As a leader of a Tamil minority community, Sri Lankan Prime Minister Maithripala Sirisena has faced criticism from political opponents, particularly since he announced his intention to run for a fourth term in the next elections in 2019.
The latest controversy concerns his decision to order the deployment of troops into a district in the capital, Colombo, where police have been accused of murdering at least six people in recent weeks.
Sirisena told the media on Monday that the force was necessary because the Tamil community was “trying to destroy the government”.
He said that the military would not intervene, but warned that it would be punished.
“They are coming from all sides and we are trying to stop them,” Siriseni said, adding that the soldiers were to “neutralise” the protesters.
“We want to be able to speak freely and freely,” he said.
“There is a need for security for all citizens, including those who are the targets of the political violence,” he added.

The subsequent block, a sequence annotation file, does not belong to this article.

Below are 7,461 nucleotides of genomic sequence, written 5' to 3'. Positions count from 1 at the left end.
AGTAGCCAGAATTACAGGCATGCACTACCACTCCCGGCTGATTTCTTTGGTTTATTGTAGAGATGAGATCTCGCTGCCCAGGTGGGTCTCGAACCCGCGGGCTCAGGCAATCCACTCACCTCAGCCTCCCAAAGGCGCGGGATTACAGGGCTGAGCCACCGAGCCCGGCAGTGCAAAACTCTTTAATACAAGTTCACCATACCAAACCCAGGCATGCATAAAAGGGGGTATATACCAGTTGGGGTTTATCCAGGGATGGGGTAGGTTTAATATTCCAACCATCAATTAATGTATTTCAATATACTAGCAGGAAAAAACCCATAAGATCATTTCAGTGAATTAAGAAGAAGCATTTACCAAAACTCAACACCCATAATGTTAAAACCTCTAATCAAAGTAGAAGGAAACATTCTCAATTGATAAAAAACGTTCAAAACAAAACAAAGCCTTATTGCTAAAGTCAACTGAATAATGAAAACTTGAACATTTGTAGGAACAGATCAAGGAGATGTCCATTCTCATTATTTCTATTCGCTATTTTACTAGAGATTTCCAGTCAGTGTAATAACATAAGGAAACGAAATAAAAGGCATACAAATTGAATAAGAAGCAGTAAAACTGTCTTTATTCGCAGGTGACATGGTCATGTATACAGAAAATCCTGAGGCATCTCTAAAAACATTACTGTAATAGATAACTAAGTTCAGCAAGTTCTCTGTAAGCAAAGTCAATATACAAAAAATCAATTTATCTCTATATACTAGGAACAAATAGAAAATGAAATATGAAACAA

The prime minister’s comments came after reports surfaced that two people were killed and seven others injured in clashes on Saturday.
The attacks were reported in the Tamil town of Kurnool.
On Sunday, Sri Lanka’s President Mahinda Rajapaksa said he would take steps to strengthen security in the country.
He added that his government would take action against those responsible for the violence.
In response to Sirisenes comments, political activists in the southern island of Colombo have been campaigning to ensure that the deployment was “legal” and not a reaction to the protests.
In a statement, a local opposition party said the Prime Minister was making a “mistake”.
“He is making a mistake by making the statement, when in fact he was making an order which could easily have been taken back,” said the opposition party, the Sri Lanka Democratic Alliance.
“In addition, it is unfortunate that the prime minister is being attacked on social media, where there are many people who have been critical of the prime Minister’s statement,” the party added.
Sirisesena said he was “concerned” about the violence, but added that he was taking steps to “defend the country”.
“I want to take steps towards peace, but we cannot allow the country to be destroyed because of these violent demonstrations,” he told reporters.
“We are trying hard to bring back harmony, but if these demonstrations continue we will be in trouble.”